Beyond ‘Dune’: Let’s talk about science fiction and fantasy novels about ecology and climate change

Read the full story in the Washington Post. See also what WaPo readers recommend.

For decades, science fiction writers have been drawn to the subject of ecology: the study of the interconnection between living beings and their environment. The T. rex of them all is of course “Dune.” Frank Herbert’s 1965 classic is epic in scope, yet intimately concerned with the compelling if imaginary ecology of the desert planet Arrakis. Several more novels followed, but “Dune” stands apart, an enduring classic of 20th century science fiction.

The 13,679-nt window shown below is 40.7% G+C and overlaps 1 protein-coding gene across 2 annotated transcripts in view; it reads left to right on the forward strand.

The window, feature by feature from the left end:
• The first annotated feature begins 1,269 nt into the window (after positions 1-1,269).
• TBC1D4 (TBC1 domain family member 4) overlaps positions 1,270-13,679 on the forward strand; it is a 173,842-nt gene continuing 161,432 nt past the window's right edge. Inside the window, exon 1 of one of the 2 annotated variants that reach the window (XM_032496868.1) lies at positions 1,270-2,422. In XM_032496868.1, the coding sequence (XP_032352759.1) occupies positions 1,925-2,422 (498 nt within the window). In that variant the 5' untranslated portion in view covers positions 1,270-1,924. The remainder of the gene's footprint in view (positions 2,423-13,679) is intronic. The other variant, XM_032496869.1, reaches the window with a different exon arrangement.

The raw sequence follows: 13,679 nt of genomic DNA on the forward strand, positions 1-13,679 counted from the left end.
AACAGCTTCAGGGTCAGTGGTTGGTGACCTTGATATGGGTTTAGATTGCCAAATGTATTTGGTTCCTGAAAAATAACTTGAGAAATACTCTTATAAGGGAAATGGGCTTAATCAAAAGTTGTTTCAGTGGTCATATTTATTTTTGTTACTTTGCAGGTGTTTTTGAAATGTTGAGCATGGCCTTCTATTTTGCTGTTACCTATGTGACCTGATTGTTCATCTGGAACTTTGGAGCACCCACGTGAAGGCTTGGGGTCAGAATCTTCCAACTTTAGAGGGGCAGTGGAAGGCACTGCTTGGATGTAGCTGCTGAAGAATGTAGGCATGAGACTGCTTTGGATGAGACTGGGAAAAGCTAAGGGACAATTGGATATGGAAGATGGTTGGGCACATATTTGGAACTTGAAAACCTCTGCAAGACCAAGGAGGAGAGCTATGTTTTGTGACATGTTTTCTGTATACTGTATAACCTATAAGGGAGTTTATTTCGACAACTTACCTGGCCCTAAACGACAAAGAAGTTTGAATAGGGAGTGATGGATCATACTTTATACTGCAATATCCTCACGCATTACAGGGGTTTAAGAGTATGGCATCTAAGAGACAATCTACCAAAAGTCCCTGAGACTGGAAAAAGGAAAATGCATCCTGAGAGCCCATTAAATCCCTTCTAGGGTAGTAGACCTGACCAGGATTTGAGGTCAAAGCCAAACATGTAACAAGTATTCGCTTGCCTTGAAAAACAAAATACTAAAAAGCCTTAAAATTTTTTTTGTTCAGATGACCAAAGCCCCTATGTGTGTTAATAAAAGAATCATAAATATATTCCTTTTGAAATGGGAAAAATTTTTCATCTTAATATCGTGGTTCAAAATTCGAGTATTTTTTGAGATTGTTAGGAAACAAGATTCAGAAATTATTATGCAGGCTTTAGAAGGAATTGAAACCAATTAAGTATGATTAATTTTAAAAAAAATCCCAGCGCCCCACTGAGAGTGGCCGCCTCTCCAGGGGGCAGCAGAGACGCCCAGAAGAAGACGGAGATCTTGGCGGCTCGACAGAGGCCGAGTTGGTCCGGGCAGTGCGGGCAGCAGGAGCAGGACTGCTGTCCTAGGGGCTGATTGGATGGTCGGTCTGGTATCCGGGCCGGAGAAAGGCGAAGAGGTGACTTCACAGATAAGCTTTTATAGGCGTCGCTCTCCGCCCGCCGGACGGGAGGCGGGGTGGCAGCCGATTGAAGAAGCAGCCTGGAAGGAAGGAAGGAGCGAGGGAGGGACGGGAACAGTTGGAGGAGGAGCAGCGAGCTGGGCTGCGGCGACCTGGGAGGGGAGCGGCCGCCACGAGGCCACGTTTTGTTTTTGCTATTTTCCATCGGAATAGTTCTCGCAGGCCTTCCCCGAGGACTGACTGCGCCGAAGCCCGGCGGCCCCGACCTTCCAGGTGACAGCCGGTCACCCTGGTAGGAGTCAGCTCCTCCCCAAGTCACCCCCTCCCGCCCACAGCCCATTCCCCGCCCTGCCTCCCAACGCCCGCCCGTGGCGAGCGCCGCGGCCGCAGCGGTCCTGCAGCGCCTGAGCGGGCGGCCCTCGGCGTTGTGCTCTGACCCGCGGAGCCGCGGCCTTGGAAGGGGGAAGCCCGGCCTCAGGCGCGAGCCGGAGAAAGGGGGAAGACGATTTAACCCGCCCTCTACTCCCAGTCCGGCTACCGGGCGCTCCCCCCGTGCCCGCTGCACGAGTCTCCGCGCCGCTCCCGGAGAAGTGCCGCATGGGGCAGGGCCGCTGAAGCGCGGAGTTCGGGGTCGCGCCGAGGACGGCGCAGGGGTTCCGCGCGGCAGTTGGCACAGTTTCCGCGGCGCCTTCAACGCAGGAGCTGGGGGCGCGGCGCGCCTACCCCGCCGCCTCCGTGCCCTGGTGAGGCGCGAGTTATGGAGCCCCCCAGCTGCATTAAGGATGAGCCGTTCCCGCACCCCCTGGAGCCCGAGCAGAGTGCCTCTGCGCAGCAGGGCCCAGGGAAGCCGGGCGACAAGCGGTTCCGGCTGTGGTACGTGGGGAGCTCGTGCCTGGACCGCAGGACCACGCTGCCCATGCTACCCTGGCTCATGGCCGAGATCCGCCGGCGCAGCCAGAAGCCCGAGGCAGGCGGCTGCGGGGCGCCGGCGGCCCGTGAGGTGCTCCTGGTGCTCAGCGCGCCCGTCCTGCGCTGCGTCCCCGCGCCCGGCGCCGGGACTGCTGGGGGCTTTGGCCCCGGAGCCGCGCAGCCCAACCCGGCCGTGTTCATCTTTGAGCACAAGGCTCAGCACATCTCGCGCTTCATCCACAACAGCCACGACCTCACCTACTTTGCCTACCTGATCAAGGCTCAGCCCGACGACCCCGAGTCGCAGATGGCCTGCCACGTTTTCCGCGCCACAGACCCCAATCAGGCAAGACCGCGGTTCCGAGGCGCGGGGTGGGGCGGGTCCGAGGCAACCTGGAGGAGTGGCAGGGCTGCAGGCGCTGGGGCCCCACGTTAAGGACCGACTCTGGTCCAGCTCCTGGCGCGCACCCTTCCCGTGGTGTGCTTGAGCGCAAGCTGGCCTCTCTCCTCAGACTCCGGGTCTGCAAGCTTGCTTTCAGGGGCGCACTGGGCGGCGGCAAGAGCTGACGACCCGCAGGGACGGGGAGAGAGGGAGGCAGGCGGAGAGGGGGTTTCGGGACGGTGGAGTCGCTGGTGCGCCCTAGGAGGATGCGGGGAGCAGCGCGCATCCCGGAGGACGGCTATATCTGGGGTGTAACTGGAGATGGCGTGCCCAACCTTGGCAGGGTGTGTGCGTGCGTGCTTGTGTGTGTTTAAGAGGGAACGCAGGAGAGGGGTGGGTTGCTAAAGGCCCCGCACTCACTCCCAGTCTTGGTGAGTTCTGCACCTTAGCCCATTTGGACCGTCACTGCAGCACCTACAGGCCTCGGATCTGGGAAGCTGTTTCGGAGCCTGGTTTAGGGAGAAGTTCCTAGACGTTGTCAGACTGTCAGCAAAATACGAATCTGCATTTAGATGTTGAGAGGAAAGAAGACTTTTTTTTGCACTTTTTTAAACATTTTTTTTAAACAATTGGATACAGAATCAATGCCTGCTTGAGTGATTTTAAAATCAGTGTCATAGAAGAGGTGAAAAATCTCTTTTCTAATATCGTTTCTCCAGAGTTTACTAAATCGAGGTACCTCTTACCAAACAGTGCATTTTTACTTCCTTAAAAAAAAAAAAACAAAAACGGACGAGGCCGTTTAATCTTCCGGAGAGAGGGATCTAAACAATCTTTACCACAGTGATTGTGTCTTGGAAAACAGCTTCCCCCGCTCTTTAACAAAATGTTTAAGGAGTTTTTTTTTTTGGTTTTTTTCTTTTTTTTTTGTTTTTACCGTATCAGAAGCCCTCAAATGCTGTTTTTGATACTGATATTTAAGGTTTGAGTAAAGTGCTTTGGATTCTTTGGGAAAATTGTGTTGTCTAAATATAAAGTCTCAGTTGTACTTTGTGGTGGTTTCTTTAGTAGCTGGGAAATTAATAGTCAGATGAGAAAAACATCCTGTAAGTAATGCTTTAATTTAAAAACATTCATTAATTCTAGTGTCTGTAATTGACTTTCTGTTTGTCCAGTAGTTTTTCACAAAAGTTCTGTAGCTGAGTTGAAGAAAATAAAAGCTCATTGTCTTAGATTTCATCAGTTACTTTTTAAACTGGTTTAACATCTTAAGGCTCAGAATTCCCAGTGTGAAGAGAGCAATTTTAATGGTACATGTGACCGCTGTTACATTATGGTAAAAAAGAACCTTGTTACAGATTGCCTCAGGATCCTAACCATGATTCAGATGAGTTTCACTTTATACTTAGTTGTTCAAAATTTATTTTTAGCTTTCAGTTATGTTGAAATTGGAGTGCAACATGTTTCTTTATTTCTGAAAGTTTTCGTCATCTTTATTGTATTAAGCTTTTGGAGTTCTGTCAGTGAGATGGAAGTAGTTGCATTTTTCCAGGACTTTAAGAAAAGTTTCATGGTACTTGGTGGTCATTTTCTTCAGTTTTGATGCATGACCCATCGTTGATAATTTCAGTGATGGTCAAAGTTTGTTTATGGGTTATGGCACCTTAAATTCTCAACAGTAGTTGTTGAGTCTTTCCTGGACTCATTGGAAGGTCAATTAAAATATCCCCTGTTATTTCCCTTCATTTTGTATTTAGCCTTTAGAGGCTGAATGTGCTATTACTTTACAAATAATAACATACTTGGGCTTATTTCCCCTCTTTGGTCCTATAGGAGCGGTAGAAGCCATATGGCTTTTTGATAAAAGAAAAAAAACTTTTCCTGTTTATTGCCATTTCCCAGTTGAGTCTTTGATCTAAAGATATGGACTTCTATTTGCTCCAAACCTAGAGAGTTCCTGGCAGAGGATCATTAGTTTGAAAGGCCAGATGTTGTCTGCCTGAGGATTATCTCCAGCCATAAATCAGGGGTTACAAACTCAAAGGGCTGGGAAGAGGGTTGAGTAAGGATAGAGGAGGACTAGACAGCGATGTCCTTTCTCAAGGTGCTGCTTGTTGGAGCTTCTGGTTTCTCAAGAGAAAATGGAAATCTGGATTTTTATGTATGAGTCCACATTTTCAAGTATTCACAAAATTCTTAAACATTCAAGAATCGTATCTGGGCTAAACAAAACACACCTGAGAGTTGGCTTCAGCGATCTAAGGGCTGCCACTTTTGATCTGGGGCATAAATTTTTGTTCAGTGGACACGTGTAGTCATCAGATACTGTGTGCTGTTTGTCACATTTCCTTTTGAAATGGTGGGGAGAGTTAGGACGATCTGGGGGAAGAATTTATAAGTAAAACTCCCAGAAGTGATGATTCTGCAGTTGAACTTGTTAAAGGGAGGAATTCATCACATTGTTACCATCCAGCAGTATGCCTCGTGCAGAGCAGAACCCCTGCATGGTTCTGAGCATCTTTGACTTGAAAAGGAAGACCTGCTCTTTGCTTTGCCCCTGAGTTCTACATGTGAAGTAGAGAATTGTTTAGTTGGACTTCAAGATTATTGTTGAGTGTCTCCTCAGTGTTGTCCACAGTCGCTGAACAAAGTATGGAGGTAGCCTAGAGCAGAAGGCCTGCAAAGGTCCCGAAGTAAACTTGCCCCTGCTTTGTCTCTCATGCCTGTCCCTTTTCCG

More recently, authors like Kim Stanley Robinson and Jeff VanderMeer have explored environmental matters gone wildly awry. VanderMeer’s “Area X” trilogy has been a runaway bestseller. Kim Stanley Robinson’s “Mars” trilogy is considered a cornerstone of modern science fiction, tracing the terraforming of Mars over centuries. In novels like “Forty Signs of Rain,” he tackled Earth’s own environment with great passion. Matt Bell’s “Appleseed” continues that tradition with a take on climate change over the next millennium. So, what other science fiction and speculative novels — old and new — have caught our attention?

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